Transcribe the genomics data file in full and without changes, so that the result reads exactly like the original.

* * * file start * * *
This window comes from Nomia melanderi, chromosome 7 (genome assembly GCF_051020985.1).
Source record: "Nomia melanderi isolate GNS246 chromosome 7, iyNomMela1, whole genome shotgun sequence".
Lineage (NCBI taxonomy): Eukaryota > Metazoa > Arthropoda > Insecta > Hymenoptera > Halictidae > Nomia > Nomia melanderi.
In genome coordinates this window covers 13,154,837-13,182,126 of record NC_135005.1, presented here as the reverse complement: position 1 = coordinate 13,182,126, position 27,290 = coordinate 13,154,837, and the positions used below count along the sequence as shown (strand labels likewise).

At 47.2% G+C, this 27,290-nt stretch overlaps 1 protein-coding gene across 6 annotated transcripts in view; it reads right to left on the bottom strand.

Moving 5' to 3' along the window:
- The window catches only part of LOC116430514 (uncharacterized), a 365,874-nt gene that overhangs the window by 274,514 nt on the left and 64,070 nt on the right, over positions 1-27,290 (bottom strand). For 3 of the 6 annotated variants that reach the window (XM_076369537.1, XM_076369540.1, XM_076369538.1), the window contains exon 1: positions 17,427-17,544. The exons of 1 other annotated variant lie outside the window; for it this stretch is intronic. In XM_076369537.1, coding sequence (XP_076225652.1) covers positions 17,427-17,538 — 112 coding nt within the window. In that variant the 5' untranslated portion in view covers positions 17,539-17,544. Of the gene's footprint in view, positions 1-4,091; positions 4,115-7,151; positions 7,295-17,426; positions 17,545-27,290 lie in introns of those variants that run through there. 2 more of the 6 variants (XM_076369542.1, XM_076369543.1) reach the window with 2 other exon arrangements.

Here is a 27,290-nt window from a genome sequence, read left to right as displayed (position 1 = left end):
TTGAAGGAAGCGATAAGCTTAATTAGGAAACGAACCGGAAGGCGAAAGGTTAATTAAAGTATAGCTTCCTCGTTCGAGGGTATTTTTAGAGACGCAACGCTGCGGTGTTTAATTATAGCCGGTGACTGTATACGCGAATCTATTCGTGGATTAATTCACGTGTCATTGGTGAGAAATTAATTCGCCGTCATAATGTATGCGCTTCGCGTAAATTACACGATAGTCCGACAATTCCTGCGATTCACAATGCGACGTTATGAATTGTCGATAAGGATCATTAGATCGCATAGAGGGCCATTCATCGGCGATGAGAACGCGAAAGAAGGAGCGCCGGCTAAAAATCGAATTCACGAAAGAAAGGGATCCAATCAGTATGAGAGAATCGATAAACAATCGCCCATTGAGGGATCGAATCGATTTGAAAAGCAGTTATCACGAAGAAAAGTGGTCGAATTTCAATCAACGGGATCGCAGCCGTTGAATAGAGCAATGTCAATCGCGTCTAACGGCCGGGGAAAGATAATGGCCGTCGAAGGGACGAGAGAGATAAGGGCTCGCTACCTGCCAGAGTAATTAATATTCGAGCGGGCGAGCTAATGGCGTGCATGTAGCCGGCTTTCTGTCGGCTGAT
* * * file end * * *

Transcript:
This window comes from Nomia melanderi, chromosome 7 (genome assembly GCF_051020985.1).
Source record: "Nomia melanderi isolate GNS246 chromosome 7, iyNomMela1, whole genome shotgun sequence".
Lineage (NCBI taxonomy): Eukaryota > Metazoa > Arthropoda > Insecta > Hymenoptera > Halictidae > Nomia > Nomia melanderi.
In genome coordinates this window covers 13,154,837-13,182,126 of record NC_135005.1, presented here as the reverse complement: position 1 = coordinate 13,182,126, position 27,290 = coordinate 13,154,837, and the positions used below count along the sequence as shown (strand labels likewise).

At 47.2% G+C, this 27,290-nt stretch overlaps 1 protein-coding gene across 6 annotated transcripts in view; it reads right to left on the bottom strand.

Moving 5' to 3' along the window:
- The window catches only part of LOC116430514 (uncharacterized), a 365,874-nt gene that overhangs the window by 274,514 nt on the left and 64,070 nt on the right, over positions 1-27,290 (bottom strand). For 3 of the 6 annotated variants that reach the window (XM_076369537.1, XM_076369540.1, XM_076369538.1), the window contains exon 1: positions 17,427-17,544. The exons of 1 other annotated variant lie outside the window; for it this stretch is intronic. In XM_076369537.1, coding sequence (XP_076225652.1) covers positions 17,427-17,538 — 112 coding nt within the window. In that variant the 5' untranslated portion in view covers positions 17,539-17,544. Of the gene's footprint in view, positions 1-4,091; positions 4,115-7,151; positions 7,295-17,426; positions 17,545-27,290 lie in introns of those variants that run through there. 2 more of the 6 variants (XM_076369542.1, XM_076369543.1) reach the window with 2 other exon arrangements.

Here is a 27,290-nt window from a genome sequence, read left to right as displayed (position 1 = left end):
TTGAAGGAAGCGATAAGCTTAATTAGGAAACGAACCGGAAGGCGAAAGGTTAATTAAAGTATAGCTTCCTCGTTCGAGGGTATTTTTAGAGACGCAACGCTGCGGTGTTTAATTATAGCCGGTGACTGTATACGCGAATCTATTCGTGGATTAATTCACGTGTCATTGGTGAGAAATTAATTCGCCGTCATAATGTATGCGCTTCGCGTAAATTACACGATAGTCCGACAATTCCTGCGATTCACAATGCGACGTTATGAATTGTCGATAAGGATCATTAGATCGCATAGAGGGCCATTCATCGGCGATGAGAACGCGAAAGAAGGAGCGCCGGCTAAAAATCGAATTCACGAAAGAAAGGGATCCAATCAGTATGAGAGAATCGATAAACAATCGCCCATTGAGGGATCGAATCGATTTGAAAAGCAGTTATCACGAAGAAAAGTGGTCGAATTTCAATCAACGGGATCGCAGCCGTTGAATAGAGCAATGTCAATCGCGTCTAACGGCCGGGGAAAGATAATGGCCGTCGAAGGGACGAGAGAGATAAGGGCTCGCTACCTGCCAGAGTAATTAATATTCGAGCGGGCGAGCTAATGGCGTGCATGTAGCCGGCTTTCTGTCGGCTGAT